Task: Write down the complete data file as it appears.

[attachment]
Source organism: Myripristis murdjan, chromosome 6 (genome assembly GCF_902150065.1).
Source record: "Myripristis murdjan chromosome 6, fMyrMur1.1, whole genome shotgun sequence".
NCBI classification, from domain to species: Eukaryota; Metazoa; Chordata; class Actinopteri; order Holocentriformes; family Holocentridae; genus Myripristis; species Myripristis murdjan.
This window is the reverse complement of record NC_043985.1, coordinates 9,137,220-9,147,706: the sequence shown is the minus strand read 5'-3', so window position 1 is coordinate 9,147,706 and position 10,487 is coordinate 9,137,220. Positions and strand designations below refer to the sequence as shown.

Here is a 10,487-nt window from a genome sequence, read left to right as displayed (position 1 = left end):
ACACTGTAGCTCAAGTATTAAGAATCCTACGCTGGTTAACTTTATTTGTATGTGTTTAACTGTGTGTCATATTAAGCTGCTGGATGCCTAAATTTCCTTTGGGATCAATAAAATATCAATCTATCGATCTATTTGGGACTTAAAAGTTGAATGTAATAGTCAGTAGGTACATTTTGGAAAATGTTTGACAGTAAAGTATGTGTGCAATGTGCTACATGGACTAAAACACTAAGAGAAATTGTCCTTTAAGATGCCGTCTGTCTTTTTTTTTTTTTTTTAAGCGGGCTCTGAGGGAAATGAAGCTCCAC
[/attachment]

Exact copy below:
Source organism: Myripristis murdjan, chromosome 6 (genome assembly GCF_902150065.1).
Source record: "Myripristis murdjan chromosome 6, fMyrMur1.1, whole genome shotgun sequence".
NCBI classification, from domain to species: Eukaryota; Metazoa; Chordata; class Actinopteri; order Holocentriformes; family Holocentridae; genus Myripristis; species Myripristis murdjan.
This window is the reverse complement of record NC_043985.1, coordinates 9,137,220-9,147,706: the sequence shown is the minus strand read 5'-3', so window position 1 is coordinate 9,147,706 and position 10,487 is coordinate 9,137,220. Positions and strand designations below refer to the sequence as shown.

Here is a 10,487-nt window from a genome sequence, read left to right as displayed (position 1 = left end):
ACACTGTAGCTCAAGTATTAAGAATCCTACGCTGGTTAACTTTATTTGTATGTGTTTAACTGTGTGTCATATTAAGCTGCTGGATGCCTAAATTTCCTTTGGGATCAATAAAATATCAATCTATCGATCTATTTGGGACTTAAAAGTTGAATGTAATAGTCAGTAGGTACATTTTGGAAAATGTTTGACAGTAAAGTATGTGTGCAATGTGCTACATGGACTAAAACACTAAGAGAAATTGTCCTTTAAGATGCCGTCTGTCTTTTTTTTTTTTTTTTAAGCGGGCTCTGAGGGAAATGAAGCTCCAC